Decision-Making Affected by Binge Drinking

Teens that binge drink can experience a wealth of negative consequences. They may suffer academically, experience difficulty in relationships with family and friends, and they may receive punishments at home if they violate their parents’ rules about alcohol consumption. In addition to these more immediate results, new research suggests that teens may also experience problems later in life with decision-making.

The study from the researchers at the University of New Mexico, Albuquerque shows that teens who participate in heavy episodic drinking may develop problems with decision making later in life.

The researchers surveyed 48 participants. 19 of the teens had been diagnosed with substance abuse problems, 14 had a family history of substance abuse but had not yet developed a problem, and 15 had not used alcohol or drugs at all.

The study revealed that the level of drinking was directly correlated with performance on cognitive testing. The more a teen drinks during a binge drinking session, the poorer their performance on tests that measure cognition. The measurements included memory, task completion, reasoning skills and information processing speed.

Lead researcher Dr. Robert J. Thomas explained to WebMD that not only do the results occur consistently in observational studies in humans, but animal models also reveal patterns of alteration in normal developmental processes in ways that affect learning and social adjustment well into adulthood.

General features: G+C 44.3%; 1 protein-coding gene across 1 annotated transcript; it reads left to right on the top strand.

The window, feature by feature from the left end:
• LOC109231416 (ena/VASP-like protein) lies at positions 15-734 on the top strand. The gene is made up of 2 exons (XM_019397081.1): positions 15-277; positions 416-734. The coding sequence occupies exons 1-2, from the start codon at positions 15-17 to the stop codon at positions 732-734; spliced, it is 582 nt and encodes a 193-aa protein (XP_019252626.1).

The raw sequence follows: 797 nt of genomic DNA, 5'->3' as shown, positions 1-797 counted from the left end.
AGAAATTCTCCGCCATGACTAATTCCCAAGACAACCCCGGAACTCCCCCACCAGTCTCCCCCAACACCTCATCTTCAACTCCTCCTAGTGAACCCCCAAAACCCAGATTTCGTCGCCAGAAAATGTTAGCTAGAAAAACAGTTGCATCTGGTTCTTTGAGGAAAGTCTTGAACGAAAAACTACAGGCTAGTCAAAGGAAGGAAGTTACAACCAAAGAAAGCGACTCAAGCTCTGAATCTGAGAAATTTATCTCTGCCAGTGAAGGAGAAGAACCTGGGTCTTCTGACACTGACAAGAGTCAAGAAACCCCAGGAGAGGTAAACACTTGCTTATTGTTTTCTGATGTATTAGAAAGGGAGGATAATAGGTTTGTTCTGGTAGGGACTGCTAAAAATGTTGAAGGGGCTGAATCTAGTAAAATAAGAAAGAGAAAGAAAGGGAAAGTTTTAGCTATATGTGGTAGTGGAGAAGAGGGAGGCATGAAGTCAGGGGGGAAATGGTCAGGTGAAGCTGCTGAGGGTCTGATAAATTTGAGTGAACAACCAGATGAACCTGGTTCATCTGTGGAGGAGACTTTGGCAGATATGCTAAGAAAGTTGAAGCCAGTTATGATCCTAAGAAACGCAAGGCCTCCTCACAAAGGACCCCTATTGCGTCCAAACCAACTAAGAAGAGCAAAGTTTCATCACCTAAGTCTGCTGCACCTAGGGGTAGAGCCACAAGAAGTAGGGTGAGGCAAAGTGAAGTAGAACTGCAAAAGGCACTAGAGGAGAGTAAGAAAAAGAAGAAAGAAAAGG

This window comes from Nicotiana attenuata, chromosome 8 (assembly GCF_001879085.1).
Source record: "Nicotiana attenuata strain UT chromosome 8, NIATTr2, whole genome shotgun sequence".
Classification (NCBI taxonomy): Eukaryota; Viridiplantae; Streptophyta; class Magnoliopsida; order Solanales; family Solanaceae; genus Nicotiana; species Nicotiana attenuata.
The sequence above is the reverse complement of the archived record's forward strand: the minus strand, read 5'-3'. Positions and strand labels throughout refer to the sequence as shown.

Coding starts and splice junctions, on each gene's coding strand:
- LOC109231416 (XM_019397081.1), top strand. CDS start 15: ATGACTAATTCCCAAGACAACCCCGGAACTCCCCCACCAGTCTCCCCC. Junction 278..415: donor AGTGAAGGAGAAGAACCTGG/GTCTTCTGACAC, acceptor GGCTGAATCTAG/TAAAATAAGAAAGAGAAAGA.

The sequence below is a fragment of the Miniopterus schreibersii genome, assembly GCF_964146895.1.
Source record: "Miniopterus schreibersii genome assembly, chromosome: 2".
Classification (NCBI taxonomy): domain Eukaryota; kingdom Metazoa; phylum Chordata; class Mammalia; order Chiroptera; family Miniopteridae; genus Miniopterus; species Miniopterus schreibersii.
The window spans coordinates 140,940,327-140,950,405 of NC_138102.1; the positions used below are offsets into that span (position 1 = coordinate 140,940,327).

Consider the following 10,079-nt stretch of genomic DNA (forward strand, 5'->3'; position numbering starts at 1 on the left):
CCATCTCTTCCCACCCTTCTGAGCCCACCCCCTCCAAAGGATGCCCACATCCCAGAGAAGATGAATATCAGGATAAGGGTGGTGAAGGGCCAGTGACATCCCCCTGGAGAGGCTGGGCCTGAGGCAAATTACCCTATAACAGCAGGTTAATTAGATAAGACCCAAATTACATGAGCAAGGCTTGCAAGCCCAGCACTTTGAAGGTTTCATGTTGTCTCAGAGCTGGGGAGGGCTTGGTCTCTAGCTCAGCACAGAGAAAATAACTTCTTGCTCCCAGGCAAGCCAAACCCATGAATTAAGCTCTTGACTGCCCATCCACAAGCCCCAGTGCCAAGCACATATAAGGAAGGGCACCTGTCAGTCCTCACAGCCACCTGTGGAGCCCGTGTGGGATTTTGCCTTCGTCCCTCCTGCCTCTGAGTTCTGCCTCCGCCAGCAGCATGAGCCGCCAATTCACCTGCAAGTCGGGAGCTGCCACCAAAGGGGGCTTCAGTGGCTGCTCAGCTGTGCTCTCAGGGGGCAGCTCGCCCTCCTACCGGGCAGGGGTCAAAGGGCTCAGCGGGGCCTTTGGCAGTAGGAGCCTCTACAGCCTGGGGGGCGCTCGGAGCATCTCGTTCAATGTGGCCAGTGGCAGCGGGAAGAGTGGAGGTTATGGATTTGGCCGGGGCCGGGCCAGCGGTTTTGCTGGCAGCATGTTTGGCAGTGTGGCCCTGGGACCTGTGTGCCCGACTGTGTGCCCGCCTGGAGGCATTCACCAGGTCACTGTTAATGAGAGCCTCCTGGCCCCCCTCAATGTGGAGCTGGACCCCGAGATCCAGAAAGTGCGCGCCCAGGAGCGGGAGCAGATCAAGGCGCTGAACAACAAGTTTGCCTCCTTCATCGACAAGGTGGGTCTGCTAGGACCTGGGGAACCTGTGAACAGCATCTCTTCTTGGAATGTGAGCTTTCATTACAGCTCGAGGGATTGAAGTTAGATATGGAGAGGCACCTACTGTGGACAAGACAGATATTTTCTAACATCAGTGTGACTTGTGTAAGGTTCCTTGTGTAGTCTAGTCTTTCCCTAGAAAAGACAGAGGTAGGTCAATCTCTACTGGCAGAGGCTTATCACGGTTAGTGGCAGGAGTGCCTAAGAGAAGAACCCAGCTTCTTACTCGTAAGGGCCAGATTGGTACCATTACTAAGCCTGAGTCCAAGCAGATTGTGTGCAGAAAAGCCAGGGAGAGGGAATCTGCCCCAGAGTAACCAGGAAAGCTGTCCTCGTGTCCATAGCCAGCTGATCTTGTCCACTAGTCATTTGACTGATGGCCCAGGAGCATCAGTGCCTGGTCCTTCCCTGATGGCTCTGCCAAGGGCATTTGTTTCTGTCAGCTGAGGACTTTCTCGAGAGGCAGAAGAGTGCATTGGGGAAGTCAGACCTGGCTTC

The adolescents in the study performed largely within the normal range on the cognitive tests, but the researchers believe that they were under-performing compared to how they might have performed before they began participating in binge drinking.

The effects on the cognitive abilities could have a significant impact on the teens’ prospects in life, limiting their choices academically and professionally. A pattern of under-performing in school, for example, could significantly alter the path of a high school student and cause them to underachieve into a lower job placement and socioeconomic status.

Results of the study could indicate that programs may be useful for connecting abstinence from alcohol consumption with academic scholarships or award programs. Students that choose not to drink to ensure a successful academic future may attract investors in their education.

The study highlights a significant association: students who binge drink as teenagers may be setting a trajectory for a lower level of success professionally and end up in a lower socioeconomic group. It may be beneficial to educate students who want to assure that their path is laid for success about the possible pitfalls of binge drinking.

There is still hope.

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